I can just hear someone shouting “Oh, no, not quinoa again,” but this is really good. Serve with halibut poached in a court bouillon for a flavorful and healthy meal.
Basic Poached Halibut and Quinoa
- Cooking and Prep: 45 m
- Serves: 4
For the Halibut
For the Quinoa
Basic Poached Halibut
The Canadians developed a general rule of thumb for cooking fish - whole or filleted - no matter what the method used: measure the fish at the thickest part and allow 10 minutes per inch, or a fraction of the time for a fraction of an inch. If time is of the essence, fish can be poached in plain water, but this recipe is for a court bouillon, a flavored poaching liquid.
Combine all the ingredients except the fish in a stockpot with four cups water. Bring to a boil, and then reduce the heat to simmer for 30 minutes (uncovered).
Gently place the fish in the poaching liquid, cover, and cook for 15 minutes. (1 inch = 10 minutes; 1/2 inch = 5 minutes.)
The number of people served will depend on the variety of fish and the percentage of head and bone. Ask a good fish seller for guidance.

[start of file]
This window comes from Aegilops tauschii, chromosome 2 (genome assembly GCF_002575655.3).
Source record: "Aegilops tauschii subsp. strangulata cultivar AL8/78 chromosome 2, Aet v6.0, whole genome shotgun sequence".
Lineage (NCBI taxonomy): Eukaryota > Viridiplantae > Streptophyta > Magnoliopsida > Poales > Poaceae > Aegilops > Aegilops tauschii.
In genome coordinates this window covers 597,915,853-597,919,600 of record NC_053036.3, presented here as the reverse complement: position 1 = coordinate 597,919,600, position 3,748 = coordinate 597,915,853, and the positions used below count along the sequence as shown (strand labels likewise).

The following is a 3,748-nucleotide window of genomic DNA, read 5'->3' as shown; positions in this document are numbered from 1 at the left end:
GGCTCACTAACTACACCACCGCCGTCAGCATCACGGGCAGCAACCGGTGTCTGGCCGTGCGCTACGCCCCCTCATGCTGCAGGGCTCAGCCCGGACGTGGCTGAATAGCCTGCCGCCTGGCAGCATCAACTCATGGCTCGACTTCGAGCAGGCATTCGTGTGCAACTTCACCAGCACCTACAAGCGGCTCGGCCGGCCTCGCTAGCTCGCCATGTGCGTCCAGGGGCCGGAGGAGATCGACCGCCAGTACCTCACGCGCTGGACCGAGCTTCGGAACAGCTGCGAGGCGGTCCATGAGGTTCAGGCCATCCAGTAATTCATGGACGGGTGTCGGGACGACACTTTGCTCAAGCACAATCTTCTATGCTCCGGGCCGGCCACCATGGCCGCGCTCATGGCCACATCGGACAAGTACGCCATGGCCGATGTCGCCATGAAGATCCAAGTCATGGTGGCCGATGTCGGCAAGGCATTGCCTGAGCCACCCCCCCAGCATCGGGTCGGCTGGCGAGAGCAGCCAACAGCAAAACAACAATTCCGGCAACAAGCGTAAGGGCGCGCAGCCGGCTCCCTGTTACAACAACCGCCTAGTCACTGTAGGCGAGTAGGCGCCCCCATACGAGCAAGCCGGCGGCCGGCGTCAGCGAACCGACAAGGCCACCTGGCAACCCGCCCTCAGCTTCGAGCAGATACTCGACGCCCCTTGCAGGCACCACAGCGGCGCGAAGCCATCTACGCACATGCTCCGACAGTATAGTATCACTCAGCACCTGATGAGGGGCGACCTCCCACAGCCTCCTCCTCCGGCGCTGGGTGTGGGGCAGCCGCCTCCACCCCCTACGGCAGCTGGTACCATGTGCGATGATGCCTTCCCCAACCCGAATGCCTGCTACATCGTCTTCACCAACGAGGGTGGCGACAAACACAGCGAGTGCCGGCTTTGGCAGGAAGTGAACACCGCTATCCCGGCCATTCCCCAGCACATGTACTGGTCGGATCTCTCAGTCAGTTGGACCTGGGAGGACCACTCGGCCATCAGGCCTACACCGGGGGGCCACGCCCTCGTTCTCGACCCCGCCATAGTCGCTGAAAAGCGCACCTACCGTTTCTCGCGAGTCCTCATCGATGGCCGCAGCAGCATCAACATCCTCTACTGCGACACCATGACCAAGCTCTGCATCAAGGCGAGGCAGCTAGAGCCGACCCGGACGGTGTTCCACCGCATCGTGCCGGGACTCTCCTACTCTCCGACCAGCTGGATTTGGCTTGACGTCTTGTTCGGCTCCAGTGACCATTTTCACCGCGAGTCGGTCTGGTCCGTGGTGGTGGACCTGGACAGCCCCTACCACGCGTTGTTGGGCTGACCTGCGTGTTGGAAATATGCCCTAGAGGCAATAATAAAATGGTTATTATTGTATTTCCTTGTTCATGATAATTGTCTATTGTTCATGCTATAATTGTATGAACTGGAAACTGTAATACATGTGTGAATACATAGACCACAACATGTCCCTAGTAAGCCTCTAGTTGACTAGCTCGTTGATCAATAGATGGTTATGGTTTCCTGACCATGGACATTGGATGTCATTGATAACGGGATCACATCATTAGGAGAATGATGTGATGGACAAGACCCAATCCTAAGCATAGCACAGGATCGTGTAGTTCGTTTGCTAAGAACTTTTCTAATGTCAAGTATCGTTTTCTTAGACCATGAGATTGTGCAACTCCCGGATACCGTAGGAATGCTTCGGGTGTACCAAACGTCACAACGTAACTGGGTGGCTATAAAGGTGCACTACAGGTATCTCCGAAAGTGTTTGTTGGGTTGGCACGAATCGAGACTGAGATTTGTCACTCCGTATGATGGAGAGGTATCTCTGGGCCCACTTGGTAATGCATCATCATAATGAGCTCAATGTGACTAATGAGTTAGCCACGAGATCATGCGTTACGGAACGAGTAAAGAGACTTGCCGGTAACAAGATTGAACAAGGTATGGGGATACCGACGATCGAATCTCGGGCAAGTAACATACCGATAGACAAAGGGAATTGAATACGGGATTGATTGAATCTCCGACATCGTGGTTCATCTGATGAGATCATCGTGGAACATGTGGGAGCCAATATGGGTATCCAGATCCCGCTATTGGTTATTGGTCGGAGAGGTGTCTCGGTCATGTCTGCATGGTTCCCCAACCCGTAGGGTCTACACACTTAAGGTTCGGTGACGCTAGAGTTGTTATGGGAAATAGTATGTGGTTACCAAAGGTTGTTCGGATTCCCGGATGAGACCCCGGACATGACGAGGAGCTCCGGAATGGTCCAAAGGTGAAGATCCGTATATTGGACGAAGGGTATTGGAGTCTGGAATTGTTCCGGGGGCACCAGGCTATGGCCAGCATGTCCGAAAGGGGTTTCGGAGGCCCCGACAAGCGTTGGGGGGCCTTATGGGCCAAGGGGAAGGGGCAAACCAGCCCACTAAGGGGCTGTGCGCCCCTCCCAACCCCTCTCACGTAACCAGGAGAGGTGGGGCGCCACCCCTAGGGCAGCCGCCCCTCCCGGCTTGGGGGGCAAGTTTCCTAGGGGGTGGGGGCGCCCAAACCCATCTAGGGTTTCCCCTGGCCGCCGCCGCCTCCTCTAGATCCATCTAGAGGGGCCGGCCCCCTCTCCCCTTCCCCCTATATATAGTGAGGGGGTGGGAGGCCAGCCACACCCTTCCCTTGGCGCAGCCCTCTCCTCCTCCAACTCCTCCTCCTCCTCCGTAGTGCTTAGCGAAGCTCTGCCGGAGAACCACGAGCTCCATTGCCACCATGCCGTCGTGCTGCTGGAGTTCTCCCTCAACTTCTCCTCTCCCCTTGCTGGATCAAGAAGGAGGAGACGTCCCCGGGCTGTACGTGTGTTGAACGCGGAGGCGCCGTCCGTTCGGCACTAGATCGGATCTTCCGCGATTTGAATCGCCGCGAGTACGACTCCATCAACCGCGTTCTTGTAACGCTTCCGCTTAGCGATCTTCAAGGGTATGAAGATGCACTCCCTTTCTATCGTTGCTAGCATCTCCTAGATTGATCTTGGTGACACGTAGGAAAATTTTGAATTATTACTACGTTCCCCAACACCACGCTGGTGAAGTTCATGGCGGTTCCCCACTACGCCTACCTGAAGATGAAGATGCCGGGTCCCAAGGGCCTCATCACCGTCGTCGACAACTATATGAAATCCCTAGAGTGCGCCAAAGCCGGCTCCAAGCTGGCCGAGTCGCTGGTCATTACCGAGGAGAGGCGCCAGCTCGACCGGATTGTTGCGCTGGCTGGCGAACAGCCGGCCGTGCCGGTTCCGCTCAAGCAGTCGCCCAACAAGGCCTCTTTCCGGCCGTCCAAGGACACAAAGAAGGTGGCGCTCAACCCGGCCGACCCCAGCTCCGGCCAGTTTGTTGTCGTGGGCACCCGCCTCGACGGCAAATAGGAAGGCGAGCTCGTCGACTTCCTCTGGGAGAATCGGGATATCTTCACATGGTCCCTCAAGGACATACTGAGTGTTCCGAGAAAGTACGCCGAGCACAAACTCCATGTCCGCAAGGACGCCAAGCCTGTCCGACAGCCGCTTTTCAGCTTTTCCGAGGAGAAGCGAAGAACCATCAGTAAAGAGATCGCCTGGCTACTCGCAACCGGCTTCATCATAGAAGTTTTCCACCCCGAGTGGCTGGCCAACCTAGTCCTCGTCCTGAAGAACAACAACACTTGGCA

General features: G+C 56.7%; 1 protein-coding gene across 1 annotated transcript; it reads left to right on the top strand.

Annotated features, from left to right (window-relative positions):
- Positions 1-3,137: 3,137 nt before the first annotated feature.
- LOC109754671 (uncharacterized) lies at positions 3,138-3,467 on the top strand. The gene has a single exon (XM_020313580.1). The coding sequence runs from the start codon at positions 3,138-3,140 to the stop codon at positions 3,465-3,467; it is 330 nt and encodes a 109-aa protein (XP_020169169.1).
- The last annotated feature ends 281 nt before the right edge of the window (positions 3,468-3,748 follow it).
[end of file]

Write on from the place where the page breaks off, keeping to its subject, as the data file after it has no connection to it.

Quinoa with Celery and Mushrooms
I made this quinoa for friends who cannot eat onions or garlic. Looking around for a solution, I found that my freezer had two plastic containers of Boletus mushrooms that I had picked, cooked, and frozen in the summer. If - as is probable - fresh Boletus are not available, use another good mushroom. Even if you don’t forage as I do, you will find an expanding selection of flavorful mushrooms in shops - labeled “wild” only to differentiate them from regular mushrooms.
In a medium saucepan, bring the stock to a boil over high heat.
Add the quinoa and diced celery. Return to a boil, and then reduce the heat to simmer, cover, and cook for 12-14 minutes. Stir in cooked mushrooms and reserved celery leaves (approximately 1/2 cup, chopped). Season with salt and pepper to taste.
Yields 7 cups. Don’t worry if this makes more than you need. My friends took home the leftovers, and so will yours.